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From An Old Friend…..

Simon Dodkins is, very possibly, the friend who has known me the longest – we were at school together, so that should tell you just how long we’ve known each other. Now, Simon, as I’m sure he’ll agree, wasn’t the most studious of pupils, but certainly one of the more quick witted. Simon, myself and another friend called Sean Marshman (no, really…no Full Circle jokes please) were a bit of a trio of trouble – not bullies at all, but ‘humourists’ – if the three of us had ended up at Oxbridge I can guarentee we’d have failed our degrees because of Footlights’ commitements, LOL. As it is we did the ‘old friends loose contact’ thing a while back now – well before poor Debbie died. I knew he’d gone on to make something of himself and I’m well made up, as they say, to hear that he’s still doing well.

So, what is this all about then? Well, Simon sent a letter recently to that old favourite on this blog, The Jersey Evening Post – you know, the thing that pretends to be a respectable newspaper. The letter will hopefully show you that there is more wrong in the island of Jersey then the things the news concentrates on….The letter is possibly the most elequant and thoughtfull thing I’ve ever known Dodders write…

I’m better off elsewhere

From Simon Dodkins.

YOUR report headlined: ‘We’re leaving’ (JEP, 1 May) is so sad, but it is a very true reflection of the state of the Island and the difficulties local people face. With the mobility of workers, Jersey will suffer unless it can do substantially more to improve the quality of life for its workers. Jersey risks becoming an island full of the retired and super-rich, while working families are all forced to leave.
My situation is a prime example. I had a house in Jersey for years. I am a proud Jerseyman, born in the Island, grew up in the Island and for the first 30 years of my life lived and worked in the Island.
My children had reached the age where they could no longer share a room (one boy, one girl) and my tiny two-bedroom house in St Aubin was simply getting too small. We looked at so many options to buy something bigger, including going in with my parents on a two generation house big enough for everyone, but the choice of properties was non-existent, and what was available was blisteringly expensive and generally unsuitable.
Both my wife and I work in finance. I work as a senior trust officer and she as a trust accountant. You would think together we would be earning sufficient to enjoy a reasonable quality of life and afford reasonable accommodation. However this is just not the case.
When you add up the cost of accommodation, the increases in tax, the daily nightmare of traffic, the crowds of people everywhere, and now GST, you suddenly realise Jersey is far from the idyllic paradise my parents are trying to convince me it is.
I think I am one of the tainted ones. I worked abroad for seven years, and this opened my eyes to how other people live, and the quality of life they enjoy. I read Stuart Syvet’s blog on occasion, and while I don’t agree with everything he says, there is some truth in his comments that the ‘elders’ of the Island try and blind the younger generations of the Island to accept the lower standards of living they are expected to endure, while trying to project an imagine of a near tropical paradise. The reality is far from it.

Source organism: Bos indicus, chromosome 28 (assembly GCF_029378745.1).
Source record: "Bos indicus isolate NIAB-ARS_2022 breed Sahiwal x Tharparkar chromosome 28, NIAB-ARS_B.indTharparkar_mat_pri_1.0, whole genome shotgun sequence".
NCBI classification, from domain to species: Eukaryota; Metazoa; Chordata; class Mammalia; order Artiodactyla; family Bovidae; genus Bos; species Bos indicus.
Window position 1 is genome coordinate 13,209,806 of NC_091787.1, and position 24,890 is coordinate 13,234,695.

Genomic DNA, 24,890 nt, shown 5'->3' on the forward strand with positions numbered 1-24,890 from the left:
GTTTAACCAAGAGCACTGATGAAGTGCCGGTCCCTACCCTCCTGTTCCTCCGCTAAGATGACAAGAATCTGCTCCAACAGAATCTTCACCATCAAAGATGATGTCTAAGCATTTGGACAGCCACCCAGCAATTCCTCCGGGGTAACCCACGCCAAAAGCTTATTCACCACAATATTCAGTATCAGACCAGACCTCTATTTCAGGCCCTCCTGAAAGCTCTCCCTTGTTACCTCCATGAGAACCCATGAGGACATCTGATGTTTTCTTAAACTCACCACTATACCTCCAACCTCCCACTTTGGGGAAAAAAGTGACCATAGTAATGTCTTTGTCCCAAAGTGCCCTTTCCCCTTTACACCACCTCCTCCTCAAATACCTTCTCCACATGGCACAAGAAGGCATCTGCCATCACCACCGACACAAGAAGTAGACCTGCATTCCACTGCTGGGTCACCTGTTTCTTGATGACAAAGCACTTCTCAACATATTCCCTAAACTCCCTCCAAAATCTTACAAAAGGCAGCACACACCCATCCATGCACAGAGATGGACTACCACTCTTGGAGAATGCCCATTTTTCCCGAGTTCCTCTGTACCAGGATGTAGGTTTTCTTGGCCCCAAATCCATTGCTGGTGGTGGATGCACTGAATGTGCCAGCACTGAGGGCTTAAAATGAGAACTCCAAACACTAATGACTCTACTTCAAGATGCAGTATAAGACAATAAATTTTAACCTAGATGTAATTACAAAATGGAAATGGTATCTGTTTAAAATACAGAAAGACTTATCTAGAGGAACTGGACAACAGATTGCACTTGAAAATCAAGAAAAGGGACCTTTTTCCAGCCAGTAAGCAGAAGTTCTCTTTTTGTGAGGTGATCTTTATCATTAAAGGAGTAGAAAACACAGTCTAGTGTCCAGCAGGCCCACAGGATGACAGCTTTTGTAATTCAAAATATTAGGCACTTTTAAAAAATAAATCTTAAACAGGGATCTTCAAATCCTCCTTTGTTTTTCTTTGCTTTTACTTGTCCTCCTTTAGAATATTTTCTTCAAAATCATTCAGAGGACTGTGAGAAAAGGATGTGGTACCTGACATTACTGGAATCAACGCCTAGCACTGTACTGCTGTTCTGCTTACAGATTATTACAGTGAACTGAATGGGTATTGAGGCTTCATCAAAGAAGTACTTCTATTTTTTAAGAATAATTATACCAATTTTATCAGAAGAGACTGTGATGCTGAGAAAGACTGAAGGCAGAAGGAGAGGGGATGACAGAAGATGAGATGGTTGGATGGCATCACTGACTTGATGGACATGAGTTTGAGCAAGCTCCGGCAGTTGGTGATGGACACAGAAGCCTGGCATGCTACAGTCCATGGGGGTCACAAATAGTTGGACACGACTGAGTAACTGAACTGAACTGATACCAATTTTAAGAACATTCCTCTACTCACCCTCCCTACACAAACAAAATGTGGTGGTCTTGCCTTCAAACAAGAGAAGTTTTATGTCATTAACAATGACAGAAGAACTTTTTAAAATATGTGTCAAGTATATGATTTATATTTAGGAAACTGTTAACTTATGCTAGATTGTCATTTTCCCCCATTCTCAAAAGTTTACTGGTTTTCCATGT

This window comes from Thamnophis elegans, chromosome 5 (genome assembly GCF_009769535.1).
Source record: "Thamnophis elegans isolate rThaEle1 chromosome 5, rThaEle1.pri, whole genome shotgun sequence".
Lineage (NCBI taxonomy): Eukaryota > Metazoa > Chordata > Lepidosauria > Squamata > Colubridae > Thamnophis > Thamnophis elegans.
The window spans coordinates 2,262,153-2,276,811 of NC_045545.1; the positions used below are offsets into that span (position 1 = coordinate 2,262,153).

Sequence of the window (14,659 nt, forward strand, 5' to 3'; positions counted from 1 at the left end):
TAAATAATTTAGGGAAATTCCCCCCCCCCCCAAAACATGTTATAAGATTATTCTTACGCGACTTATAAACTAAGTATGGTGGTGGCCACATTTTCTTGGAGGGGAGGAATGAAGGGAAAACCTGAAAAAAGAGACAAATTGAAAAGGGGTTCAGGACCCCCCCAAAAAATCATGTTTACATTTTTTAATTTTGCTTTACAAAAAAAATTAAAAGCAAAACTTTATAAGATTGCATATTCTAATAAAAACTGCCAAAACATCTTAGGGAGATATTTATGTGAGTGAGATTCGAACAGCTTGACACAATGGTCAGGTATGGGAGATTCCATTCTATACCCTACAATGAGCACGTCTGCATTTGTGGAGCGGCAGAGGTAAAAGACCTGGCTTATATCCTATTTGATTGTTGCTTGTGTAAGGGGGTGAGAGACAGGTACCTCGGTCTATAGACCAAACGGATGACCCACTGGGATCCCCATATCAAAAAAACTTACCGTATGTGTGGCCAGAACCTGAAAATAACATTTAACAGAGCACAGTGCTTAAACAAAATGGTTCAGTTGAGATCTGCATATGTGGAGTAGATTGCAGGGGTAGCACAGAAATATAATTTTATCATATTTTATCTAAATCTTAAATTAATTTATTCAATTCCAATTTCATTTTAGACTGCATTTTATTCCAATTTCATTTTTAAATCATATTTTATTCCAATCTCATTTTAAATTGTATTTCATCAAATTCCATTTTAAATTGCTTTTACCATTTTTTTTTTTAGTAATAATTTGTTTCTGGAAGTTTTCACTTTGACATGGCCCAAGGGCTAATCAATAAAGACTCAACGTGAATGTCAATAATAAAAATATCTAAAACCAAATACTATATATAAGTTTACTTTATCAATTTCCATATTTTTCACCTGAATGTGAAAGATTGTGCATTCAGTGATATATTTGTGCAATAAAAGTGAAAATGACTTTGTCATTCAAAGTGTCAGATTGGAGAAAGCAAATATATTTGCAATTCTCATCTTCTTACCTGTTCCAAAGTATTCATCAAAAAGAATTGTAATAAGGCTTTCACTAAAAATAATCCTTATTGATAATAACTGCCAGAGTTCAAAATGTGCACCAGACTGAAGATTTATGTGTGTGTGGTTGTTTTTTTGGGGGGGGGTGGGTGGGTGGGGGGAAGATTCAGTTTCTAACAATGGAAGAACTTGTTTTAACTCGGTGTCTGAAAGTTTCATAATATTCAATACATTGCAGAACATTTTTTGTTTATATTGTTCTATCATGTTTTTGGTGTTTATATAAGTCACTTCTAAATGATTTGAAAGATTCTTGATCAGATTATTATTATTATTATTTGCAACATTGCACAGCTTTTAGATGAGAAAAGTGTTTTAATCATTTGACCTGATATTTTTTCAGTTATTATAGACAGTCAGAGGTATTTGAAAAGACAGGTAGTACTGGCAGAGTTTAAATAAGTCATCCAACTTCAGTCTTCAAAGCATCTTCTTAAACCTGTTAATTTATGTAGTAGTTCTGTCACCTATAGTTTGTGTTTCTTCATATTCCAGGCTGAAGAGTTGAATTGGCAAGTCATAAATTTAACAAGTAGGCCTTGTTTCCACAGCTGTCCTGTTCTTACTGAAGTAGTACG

We came back to Jersey in 2006. After we had experienced the quality of life in Jersey for a mere 18 months, we had had enough. My house was too small, the daily commute from St Aubin simply a nightmare, income tax was biting into my earnings. Parking in town was an eternal battle. Enough was enough.
I had worked in Cayman before, and I decided to sell my house in St Aubin, and move back, where my former employer had an opening for me. In Cayman we were able to stay within our profession earning more than the equivalent job in Jersey, with no income tax and no GST. True there is import duty on new items coming into the Cayman Islands – but that is a consumption tax. If you spend, you pay. We can choose if and when we want to buy a new car. Combine this with the space, the weather, and the lower costs and excellent accommodation and the general quality of life is significantly above where Jersey stands.
The biggest contrast is accommodation. I brought a four-bedroom detached house, with an office, two garages, big garden, two lounges and two dining rooms for CI$470,000 – that’s about £280,000. I could only dream of owing such a family home in Jersey. I finally have the space to live, breathe and bring up my children. Oh and my mortgage? I am planning on paying it off in four to seven years and doing so without straining the family finances to breaking either.
I truly fear for the future of the Island. I think most people are painfully aware of the problems in Jersey, but successive leaders have truly failed the Island. No one has managed to successfully tackle the problem. Each year the problem grows; more people get fed up and leave.
But instead of making Jersey more attractive, the politicians introduce more tax. One of the last attractions of Jersey, tax free shopping, comes to an end.
We have sold the family jewels, and given away the very essence of the Island.

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